Just bought ‘Heroes r us’, best of luck in the future.


  24. so cool and great post. I am not much of a writer but i did write a book once called ‘how to make roti’…it was in the fifth grade. not so good lol; i was forced to do it. anyway great post! congrats on fp’ed

  25. Thanks for the post, Mainak.

    Whilst not a professional writer, I certainly endorse much of what you say.
    My blog http://bizarrebitesofbrazil.wordpress.com/ is written to take advantage of my ongoing experiences in Brazil; that is its selling point, but it is also overlaid with a bizarre theme, hence the title, somewhat ala Roald Dahl.
    I have yet to be published, but am using this blog as vehicle as I intend to publish this collection of short (and not so short) stories as a book one day and I believe the cover I designed does stand up against what is out there in the market place, but that is for others to judge.

    Best of luck with future publications

      1. Thanks David.

        I have just had a look at your site and it certainly looks fascinating; South America is the most exotic continent I have visited (I’ve visited all but North America and the poles).

        I am truly fascinated by its history and have tried to find and live the real Brazil. I am currently living in a tiny favela in the mountainous rain forests of Rio de Janeiro, where once slaves were used to cultivate the massive coffee plantations and the rotting ruins of their humble dwellings can still be found beneath the creeping verdant growth of the forest..

        One difference I see between your site and mine is that yours is factual, whereas mine is fictional. Having said that, I am drawing from my experiences and the history and culture of Brazil and am trying to blend the reality with my fiction.

        I would be very happy to share link backs and such like, but I’m fairly new to this blogging experience and have yet to master its subtleties.

  26. Mr. Dahr,

    Your post has just given me the little push I needed to carry on with my writting project.
    I am Mexican, so sharing your experience with digital format and not having a US background, like me, was very useful. Thanks!

    1. Mr. Herrera,

      I agree- ebooks and Amazon KDP are a huge boon for international writers. Since most book rights are bought by territory, even if I was published by Random House India meant very little for my chances of being picked up in the US. Now, we can get straight to readers wherever they live….good luck with your writing.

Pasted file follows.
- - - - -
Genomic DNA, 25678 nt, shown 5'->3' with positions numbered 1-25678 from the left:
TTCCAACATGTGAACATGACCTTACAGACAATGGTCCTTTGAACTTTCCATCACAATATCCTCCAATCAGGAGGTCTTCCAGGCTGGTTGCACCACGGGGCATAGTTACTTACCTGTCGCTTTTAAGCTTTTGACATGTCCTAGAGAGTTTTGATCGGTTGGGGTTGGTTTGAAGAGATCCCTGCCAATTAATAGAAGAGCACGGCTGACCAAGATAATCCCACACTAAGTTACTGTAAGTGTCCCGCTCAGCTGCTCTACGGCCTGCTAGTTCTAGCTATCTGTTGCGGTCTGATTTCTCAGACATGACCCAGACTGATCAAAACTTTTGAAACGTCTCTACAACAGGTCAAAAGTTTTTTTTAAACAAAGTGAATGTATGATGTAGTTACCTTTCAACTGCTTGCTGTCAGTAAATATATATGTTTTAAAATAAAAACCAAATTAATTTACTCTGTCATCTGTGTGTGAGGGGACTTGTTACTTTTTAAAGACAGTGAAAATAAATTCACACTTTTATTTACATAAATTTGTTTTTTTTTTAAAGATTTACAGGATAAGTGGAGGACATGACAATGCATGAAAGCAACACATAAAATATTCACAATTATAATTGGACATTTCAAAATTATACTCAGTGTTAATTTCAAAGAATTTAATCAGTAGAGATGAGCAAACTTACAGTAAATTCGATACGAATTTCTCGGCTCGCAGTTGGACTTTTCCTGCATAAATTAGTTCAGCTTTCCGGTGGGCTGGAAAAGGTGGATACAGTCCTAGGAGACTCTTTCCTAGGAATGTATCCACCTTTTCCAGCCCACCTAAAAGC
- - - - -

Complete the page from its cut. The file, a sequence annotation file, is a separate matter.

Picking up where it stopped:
27. This post was wonderful, perfect for me (I’m in the middle of writing my first novel) and I find it very different from writing poetry. I am publishing my first draft for the world to see on a blog I’ve designated to long term writing projects. I have several blogs now that I’ve been maintaining for years now. That might not be impressive to some but I’ve been web publishing since I was 13 and WordPress is the platform that has strengthened my technique and love of writing the most. My editing process seems daunting. I will probably pick my 50,000 word first draft apart until it resembles a compact middle level novel. This guest post is just what I needed! Thanks 🙂

  28. Love, love, love this post. Congrats to both of you. I’ve self pubbed in the past and did okay, until I stopped marketing it and went on to write two more novels. That’s the only thing that I cringe from, in the self pubb thing.

    But it’s writers like you, Mainak, and like you too, David, that give inspiration to those of us who are daring enough to grab life by the horns and call our own destiny into fruition. Bravo!



  29. Pingback: Lessons Learned in Self-Publishing | Roads Diverged
    1. Eva, looks like you’re doing the best thing possible- to keep writing, whether it’s a blog or a novel. A few years ago, when I was struggling to sell my first novel and beginning to get disheartened, I took up a gig as a columnist for an online portal. I had to write a weekly column- the money was peanuts, but it forced me to write every week, and kept me disciplined about writing. Also, it was my first exposure to getting real-time feedback which I think helped me step into the world of self-publishing via the Kindle.

  30. Thank you to Mr. Dhar for sharing this great advice and to the blog owner for introducing me to a writer I am likely to enjoy. I love the image of the writer as a boy selling poetry + math solutions to his class-mates!

  31. Thanks for the advice. You really motivated me. I have been thinking about self publishing for awhile. I am glad it has brought you so much success. Keep up the good work.

  32. Congratulations on your success, Mainak — it shows that consistent work and ingenuity pay off — and thank you for the excellent tips and encouragement. Well done! (And thank YOU, David, for hosting this guest post — congrats on Freshly Pressed!) 🙂

  33. quite awesome…giving hope to the world of bloggers, writers, authors and other who just WANT TO LAY THE SMACKDOWN on self publishing to make a difference in the world or reach a goal.

  34. How interesting! All of us who write must have at least at one point thought about self-publishing. I just find self-publishing so confusing in a way- thanks for posting this – great tips and myth-busters on self publishing!

    1. There is a lot to learn, and it can seem daunting at the start. But there are a whole host of great resources out there – mostly for free – where you can learn everything you need to know. And the whole community is so helpful, if you have any questions, just ask!